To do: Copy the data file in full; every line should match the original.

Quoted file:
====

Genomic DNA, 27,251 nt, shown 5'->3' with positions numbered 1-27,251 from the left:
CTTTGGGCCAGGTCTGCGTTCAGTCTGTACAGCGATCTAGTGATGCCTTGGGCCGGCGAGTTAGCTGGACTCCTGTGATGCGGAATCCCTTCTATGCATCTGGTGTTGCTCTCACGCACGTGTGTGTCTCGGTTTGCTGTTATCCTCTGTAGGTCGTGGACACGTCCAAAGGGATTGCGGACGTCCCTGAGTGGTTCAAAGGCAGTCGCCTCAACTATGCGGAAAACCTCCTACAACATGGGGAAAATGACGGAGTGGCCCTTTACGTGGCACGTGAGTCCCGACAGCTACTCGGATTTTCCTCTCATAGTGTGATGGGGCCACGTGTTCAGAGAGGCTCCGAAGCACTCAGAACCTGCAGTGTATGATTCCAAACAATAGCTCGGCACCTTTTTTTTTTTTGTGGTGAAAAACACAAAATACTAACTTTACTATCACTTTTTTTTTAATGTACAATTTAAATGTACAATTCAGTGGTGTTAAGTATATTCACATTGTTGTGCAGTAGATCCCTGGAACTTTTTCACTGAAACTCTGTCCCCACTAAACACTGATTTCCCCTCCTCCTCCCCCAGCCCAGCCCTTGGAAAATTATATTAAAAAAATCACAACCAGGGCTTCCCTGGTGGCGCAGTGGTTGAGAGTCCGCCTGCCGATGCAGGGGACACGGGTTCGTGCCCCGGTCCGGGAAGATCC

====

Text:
Genomic DNA, 27,251 nt, shown 5'->3' with positions numbered 1-27,251 from the left:
CTTTGGGCCAGGTCTGCGTTCAGTCTGTACAGCGATCTAGTGATGCCTTGGGCCGGCGAGTTAGCTGGACTCCTGTGATGCGGAATCCCTTCTATGCATCTGGTGTTGCTCTCACGCACGTGTGTGTCTCGGTTTGCTGTTATCCTCTGTAGGTCGTGGACACGTCCAAAGGGATTGCGGACGTCCCTGAGTGGTTCAAAGGCAGTCGCCTCAACTATGCGGAAAACCTCCTACAACATGGGGAAAATGACGGAGTGGCCCTTTACGTGGCACGTGAGTCCCGACAGCTACTCGGATTTTCCTCTCATAGTGTGATGGGGCCACGTGTTCAGAGAGGCTCCGAAGCACTCAGAACCTGCAGTGTATGATTCCAAACAATAGCTCGGCACCTTTTTTTTTTTTGTGGTGAAAAACACAAAATACTAACTTTACTATCACTTTTTTTTTAATGTACAATTTAAATGTACAATTCAGTGGTGTTAAGTATATTCACATTGTTGTGCAGTAGATCCCTGGAACTTTTTCACTGAAACTCTGTCCCCACTAAACACTGATTTCCCCTCCTCCTCCCCCAGCCCAGCCCTTGGAAAATTATATTAAAAAAATCACAACCAGGGCTTCCCTGGTGGCGCAGTGGTTGAGAGTCCGCCTGCCGATGCAGGGGACACGGGTTCGTGCCCCGGTCCGGGAAGATCC